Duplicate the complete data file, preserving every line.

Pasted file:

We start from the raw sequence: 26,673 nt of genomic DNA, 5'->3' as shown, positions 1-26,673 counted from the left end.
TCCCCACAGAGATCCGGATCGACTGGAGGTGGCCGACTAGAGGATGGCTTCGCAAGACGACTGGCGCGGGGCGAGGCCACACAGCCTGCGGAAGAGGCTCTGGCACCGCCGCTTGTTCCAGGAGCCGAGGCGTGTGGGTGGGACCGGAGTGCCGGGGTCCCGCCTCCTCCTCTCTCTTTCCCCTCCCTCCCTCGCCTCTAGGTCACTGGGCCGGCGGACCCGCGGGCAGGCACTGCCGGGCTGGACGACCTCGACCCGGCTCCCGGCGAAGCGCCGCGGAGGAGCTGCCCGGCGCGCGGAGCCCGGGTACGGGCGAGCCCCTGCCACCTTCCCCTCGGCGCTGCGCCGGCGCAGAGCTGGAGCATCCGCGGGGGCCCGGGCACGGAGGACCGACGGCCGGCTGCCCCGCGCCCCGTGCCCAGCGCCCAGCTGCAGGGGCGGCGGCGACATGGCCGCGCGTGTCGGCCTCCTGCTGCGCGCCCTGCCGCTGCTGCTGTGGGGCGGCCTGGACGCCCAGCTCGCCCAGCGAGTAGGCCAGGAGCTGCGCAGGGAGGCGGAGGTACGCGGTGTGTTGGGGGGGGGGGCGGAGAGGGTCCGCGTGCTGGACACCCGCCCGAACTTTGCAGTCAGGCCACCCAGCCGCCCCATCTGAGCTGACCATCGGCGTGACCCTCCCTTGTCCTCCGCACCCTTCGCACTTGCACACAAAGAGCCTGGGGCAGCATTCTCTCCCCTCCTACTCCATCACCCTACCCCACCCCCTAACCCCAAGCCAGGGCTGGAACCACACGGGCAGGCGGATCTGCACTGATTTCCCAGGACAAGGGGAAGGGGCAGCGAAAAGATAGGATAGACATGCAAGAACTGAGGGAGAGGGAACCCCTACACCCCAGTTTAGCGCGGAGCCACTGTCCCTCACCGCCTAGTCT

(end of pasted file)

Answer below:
We start from the raw sequence: 26,673 nt of genomic DNA, 5'->3' as shown, positions 1-26,673 counted from the left end.
TCCCCACAGAGATCCGGATCGACTGGAGGTGGCCGACTAGAGGATGGCTTCGCAAGACGACTGGCGCGGGGCGAGGCCACACAGCCTGCGGAAGAGGCTCTGGCACCGCCGCTTGTTCCAGGAGCCGAGGCGTGTGGGTGGGACCGGAGTGCCGGGGTCCCGCCTCCTCCTCTCTCTTTCCCCTCCCTCCCTCGCCTCTAGGTCACTGGGCCGGCGGACCCGCGGGCAGGCACTGCCGGGCTGGACGACCTCGACCCGGCTCCCGGCGAAGCGCCGCGGAGGAGCTGCCCGGCGCGCGGAGCCCGGGTACGGGCGAGCCCCTGCCACCTTCCCCTCGGCGCTGCGCCGGCGCAGAGCTGGAGCATCCGCGGGGGCCCGGGCACGGAGGACCGACGGCCGGCTGCCCCGCGCCCCGTGCCCAGCGCCCAGCTGCAGGGGCGGCGGCGACATGGCCGCGCGTGTCGGCCTCCTGCTGCGCGCCCTGCCGCTGCTGCTGTGGGGCGGCCTGGACGCCCAGCTCGCCCAGCGAGTAGGCCAGGAGCTGCGCAGGGAGGCGGAGGTACGCGGTGTGTTGGGGGGGGGGGCGGAGAGGGTCCGCGTGCTGGACACCCGCCCGAACTTTGCAGTCAGGCCACCCAGCCGCCCCATCTGAGCTGACCATCGGCGTGACCCTCCCTTGTCCTCCGCACCCTTCGCACTTGCACACAAAGAGCCTGGGGCAGCATTCTCTCCCCTCCTACTCCATCACCCTACCCCACCCCCTAACCCCAAGCCAGGGCTGGAACCACACGGGCAGGCGGATCTGCACTGATTTCCCAGGACAAGGGGAAGGGGCAGCGAAAAGATAGGATAGACATGCAAGAACTGAGGGAGAGGGAACCCCTACACCCCAGTTTAGCGCGGAGCCACTGTCCCTCACCGCCTAGTCT